— So, here we are. The Indians finished 92-70 and are the hottest team in baseball. How did we get here? Well, aside from the signing of Francona as manager, we knew things were different once the Indians signed Nick Swisher in December, and then we knew things were REALLY different after the Tribe inked Michael Bourn back in February. People can say what they want about the acquisitions and how they have or have not panned out at this point, but the Indians are definitely a much better team with these two players in the fold. One of the things that the IBI’s Jim Pete pointed out on last night’s radio show is the fact that the first two runs in yesterday’s game were scored by Bourn and Swisher. It seems kind of fitting, right? The excitement of this Indians season started with Swisher and Bourn, and the regular season also fittingly ended with them. The playoffs are now ahead, and I think we can all agree that this type of accomplishment could have never been possible had the team not gone out and lured free agents here like Swisher and Bourn. The two obviously came here because they believed that this team could have a chance to win. Now it’s time for Swisher, Bourn and everyone else to do what they can to prove that notion right.

Quick Hits

— While attendance may be down, the Indians’ ticket revenue increased by 20 percent this past season. Perhaps that does signal that the team could be open to using some of the extra cash to lure some more free agents here this offseason.

— Since September 4 when Justin Masterson smuggled a live chicken onto Progressive Field, the Indians have a 19-5 record. Superstitious anyone?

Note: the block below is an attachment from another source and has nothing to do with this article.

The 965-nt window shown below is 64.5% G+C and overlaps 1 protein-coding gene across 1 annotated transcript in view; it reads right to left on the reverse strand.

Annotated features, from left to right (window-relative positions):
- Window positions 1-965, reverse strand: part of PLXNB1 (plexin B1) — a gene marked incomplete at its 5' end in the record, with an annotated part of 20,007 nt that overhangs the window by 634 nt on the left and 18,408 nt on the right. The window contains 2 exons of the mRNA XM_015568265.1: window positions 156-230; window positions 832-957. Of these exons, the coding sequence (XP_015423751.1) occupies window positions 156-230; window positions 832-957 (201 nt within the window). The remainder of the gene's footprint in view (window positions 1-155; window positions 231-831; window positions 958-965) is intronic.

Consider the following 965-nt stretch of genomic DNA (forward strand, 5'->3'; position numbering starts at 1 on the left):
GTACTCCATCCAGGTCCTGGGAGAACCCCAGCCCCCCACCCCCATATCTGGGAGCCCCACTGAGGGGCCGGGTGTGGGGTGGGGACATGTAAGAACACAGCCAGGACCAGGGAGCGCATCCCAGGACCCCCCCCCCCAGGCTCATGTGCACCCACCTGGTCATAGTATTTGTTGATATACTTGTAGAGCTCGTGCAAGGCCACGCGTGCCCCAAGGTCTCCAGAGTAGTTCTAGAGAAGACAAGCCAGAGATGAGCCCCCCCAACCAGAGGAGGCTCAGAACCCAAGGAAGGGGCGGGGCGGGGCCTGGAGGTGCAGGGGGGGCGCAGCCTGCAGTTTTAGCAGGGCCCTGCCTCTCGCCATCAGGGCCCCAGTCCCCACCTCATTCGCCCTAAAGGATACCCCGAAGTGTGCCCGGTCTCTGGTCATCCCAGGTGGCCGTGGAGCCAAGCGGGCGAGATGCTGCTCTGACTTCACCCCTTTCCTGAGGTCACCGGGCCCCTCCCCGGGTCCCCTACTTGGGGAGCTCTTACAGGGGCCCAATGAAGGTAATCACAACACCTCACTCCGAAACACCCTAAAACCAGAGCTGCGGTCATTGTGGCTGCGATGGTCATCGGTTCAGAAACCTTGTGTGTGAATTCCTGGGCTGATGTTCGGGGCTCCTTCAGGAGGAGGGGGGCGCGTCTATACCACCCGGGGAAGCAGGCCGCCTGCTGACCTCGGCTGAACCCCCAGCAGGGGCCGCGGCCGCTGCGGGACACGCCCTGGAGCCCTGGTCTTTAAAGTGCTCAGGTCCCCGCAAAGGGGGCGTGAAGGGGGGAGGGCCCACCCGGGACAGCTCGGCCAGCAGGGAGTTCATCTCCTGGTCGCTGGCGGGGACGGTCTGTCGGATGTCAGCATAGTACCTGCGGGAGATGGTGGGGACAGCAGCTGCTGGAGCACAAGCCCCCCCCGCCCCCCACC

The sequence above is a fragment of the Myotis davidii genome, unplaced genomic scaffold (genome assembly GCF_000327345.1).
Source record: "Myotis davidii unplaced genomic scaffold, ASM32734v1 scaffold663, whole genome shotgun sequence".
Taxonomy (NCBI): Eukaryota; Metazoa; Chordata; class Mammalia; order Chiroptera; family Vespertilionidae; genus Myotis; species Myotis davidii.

Orbiting Cleveland: A 2007 vs. 2013 comparison part 2

Comparisons, especially when it comes to professional sports, are inevitable.

That’s true for a team like the 2013 Cleveland Indians.

The Tribe currently boasts an 89-70 record, and the team is on the verge of making the playoffs for the first time since 2007 when they came within a game of reaching the World Series. That 2007 team finished 96-66, but the season is still widely regarded by fans as the year that got away — with a 3-1 lead in the American League Championship Series, everyone seemed to think it would finally be Cleveland’s year.

Comparing the teams is a difficult practice, and it also may be unfair. After all, both teams are different and Major League Baseball itself was also quite different just six years ago.

However, the reality is that playoff appearances have been far and few between as of late in Cleveland. Since the start of the 2002 season, the Indians have qualified for the postseason just one time, and that trip came in 2007. Also, the Tribe really has never even come close since then… until now.

There are three games left in the regular season, and they will all be played on the road against the Minnesota Twins. If the Indians win two of the three, the team will qualify for a one-game tiebreaker at the very least.

Indeed, these are special times for the Wahoo Warriors, and it’s easy to see why.

Opinions on how far the Indians will actually go if they qualify for the postseason seem to be somewhat mixed. While the team has performed admirably in their first year under manager Terry Francona, there is no denying that the 2007 team appears to be the more talented team of the two.

That 2007 team featured a handful of multiple American League All-Stars, many of whom have since gone on to continue their storied careers with other teams.

Now go ahead and take a look at the roster of the current team. Is there even any one player who remotely resembles a star? There are certainly a handful of quality players who serve their roles well, but it does seem fair to conclude that this is a team void of stars.

Except maybe this team doesn’t need stars.